How to keep a good algorithm? Match with people. Even if you’re picky and there are only 15 butches in the entirety of Tinder’s database. Swipe right as often as you can stomach. Show that you are there for a reason. Un-matching people works against your algorithm, so do it wisely. Write back to people sometimes. Basically, imagine you are Joe Tinder, CEO of Tinder, and you want to populate your application with people who are going to engage with the site in the way it’s meant to be played. You aren’t going to boost up people who are hateful lurkers and show them your top tier of participants. So do what you need to do to seem like less of a hateful lurker.

FINALLY, I am so happy to have a soapbox to stand on and complain about something I’ve been forcing my friends to listen to for years:

THE TROUBLE WITH TINDER: a TED talk by NJG

A couple of years ago, Tinder went to great lengths to involve prominent members of the trans community in the rollout of their great gender campaign. Essentially, they had trans luminaries say into the camera “Tinder Cares!” and then they wrote a long blog post about gender diversity.

Okay, thought the people, this seems promising. THEN Tinder came out with tons of different words you could choose to describe yourself! Asexual? Demisexual? Transmasculine? Sure, sure sure!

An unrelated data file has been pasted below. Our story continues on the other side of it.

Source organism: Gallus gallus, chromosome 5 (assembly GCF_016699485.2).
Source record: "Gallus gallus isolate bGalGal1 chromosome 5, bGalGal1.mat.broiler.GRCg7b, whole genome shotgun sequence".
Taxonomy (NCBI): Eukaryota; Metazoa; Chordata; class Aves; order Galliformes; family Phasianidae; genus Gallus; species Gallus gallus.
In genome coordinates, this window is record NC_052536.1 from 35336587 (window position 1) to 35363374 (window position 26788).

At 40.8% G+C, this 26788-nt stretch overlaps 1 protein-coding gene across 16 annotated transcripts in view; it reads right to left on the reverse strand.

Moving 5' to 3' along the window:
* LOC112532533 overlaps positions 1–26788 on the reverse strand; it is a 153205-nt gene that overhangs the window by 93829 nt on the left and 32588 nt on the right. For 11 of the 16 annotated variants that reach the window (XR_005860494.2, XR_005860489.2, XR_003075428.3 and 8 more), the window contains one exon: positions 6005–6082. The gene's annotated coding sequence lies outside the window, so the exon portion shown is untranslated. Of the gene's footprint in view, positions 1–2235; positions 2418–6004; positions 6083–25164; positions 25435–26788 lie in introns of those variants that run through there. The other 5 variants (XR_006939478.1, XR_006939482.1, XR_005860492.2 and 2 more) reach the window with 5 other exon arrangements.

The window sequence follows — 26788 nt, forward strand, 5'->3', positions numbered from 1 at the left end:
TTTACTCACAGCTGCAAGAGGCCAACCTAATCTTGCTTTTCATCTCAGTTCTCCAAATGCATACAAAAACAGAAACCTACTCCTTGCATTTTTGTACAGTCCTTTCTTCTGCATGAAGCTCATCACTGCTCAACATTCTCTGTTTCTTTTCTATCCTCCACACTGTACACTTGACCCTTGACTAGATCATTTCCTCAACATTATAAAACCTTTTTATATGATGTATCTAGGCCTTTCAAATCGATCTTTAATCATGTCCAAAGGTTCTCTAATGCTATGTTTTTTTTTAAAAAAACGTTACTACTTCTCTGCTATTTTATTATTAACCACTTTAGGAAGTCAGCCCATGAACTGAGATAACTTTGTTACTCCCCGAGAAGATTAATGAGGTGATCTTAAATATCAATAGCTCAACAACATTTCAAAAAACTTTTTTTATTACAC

BUT THEN — and this is the awkward part — that’s all they did.

You cannot search for someone who is non-binary on Tinder. You cannot be a queer woman and search for someone who is trans-masculine. You cannot search for a-gender or any of the other things you put in the fun “pick your funky gender because we care about gender” box.

This creates an unsafe space for trans and gender-nonconforming people who are tossed in a deck with, and then seen by, every straight, cis-person on Tinder.

As recently as April of this year, Tinder was deleting trans women’s profiles for “violating terms.” They have an anonymous complaint-based algorithm, so if enough transphobic trolls report you, you are kicked off of the site. Tinder is currently being sued by a young woman whose profile was deleted for “breaking community guidelines,” i.e. existing as a woman in public. 

The idea of trans women being flagged instead of embraced by the actual people who want to date them, or of discovering trans-masculine people in a deck labeled “women” drives me UP THE WALL!

If you write a letter of complaint to Tinder headquarters (as I have, many many times), they will tell you that they LOOOOOVE gender differences, funnel you towards their blog, and then tell you that they are rolling out more gender options in other cities.

Friends, it is 2018. Is there not a better time for an inclusive dating app? If you no longer have the patience for the Tinder fiasco, I recommend Personals (currently an Instagram account with an app on the way).

End of TED Talk. There will be no Q&A because the presenter just got herself riled up and ran through a wall, a la the Kool-Aid Man, over how much money Tinder put into their front-facing media campaign without actually considering safety measures and functionality for its trans users.

Got a question for Queer Abby? Write to [email protected]. All questioners will remain anonymous! 


Nicole J. Georges

Nicole J. Georges is a writer, illustrator, podcaster, and professor from Portland, OR.